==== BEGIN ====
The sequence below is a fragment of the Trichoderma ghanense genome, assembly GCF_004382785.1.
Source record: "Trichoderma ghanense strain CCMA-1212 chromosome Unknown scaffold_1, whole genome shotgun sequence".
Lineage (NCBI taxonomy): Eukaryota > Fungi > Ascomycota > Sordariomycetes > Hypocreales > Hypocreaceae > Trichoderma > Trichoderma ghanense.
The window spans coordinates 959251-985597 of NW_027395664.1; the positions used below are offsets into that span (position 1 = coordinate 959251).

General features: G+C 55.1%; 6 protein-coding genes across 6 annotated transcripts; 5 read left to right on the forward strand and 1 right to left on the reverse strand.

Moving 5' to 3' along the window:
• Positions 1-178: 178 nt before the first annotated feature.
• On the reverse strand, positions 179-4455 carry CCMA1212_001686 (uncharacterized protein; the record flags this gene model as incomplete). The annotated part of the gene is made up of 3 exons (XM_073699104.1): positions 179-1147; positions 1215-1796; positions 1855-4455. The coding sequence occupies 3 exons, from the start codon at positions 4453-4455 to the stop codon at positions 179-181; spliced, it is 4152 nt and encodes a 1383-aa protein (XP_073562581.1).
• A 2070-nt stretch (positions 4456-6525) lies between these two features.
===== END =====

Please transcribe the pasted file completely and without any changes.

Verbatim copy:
The sequence below is a fragment of the Trichoderma ghanense genome, assembly GCF_004382785.1.
Source record: "Trichoderma ghanense strain CCMA-1212 chromosome Unknown scaffold_1, whole genome shotgun sequence".
Lineage (NCBI taxonomy): Eukaryota > Fungi > Ascomycota > Sordariomycetes > Hypocreales > Hypocreaceae > Trichoderma > Trichoderma ghanense.
The window spans coordinates 959251-985597 of NW_027395664.1; the positions used below are offsets into that span (position 1 = coordinate 959251).

General features: G+C 55.1%; 6 protein-coding genes across 6 annotated transcripts; 5 read left to right on the forward strand and 1 right to left on the reverse strand.

Moving 5' to 3' along the window:
• Positions 1-178: 178 nt before the first annotated feature.
• On the reverse strand, positions 179-4455 carry CCMA1212_001686 (uncharacterized protein; the record flags this gene model as incomplete). The annotated part of the gene is made up of 3 exons (XM_073699104.1): positions 179-1147; positions 1215-1796; positions 1855-4455. The coding sequence occupies 3 exons, from the start codon at positions 4453-4455 to the stop codon at positions 179-181; spliced, it is 4152 nt and encodes a 1383-aa protein (XP_073562581.1).
• A 2070-nt stretch (positions 4456-6525) lies between these two features.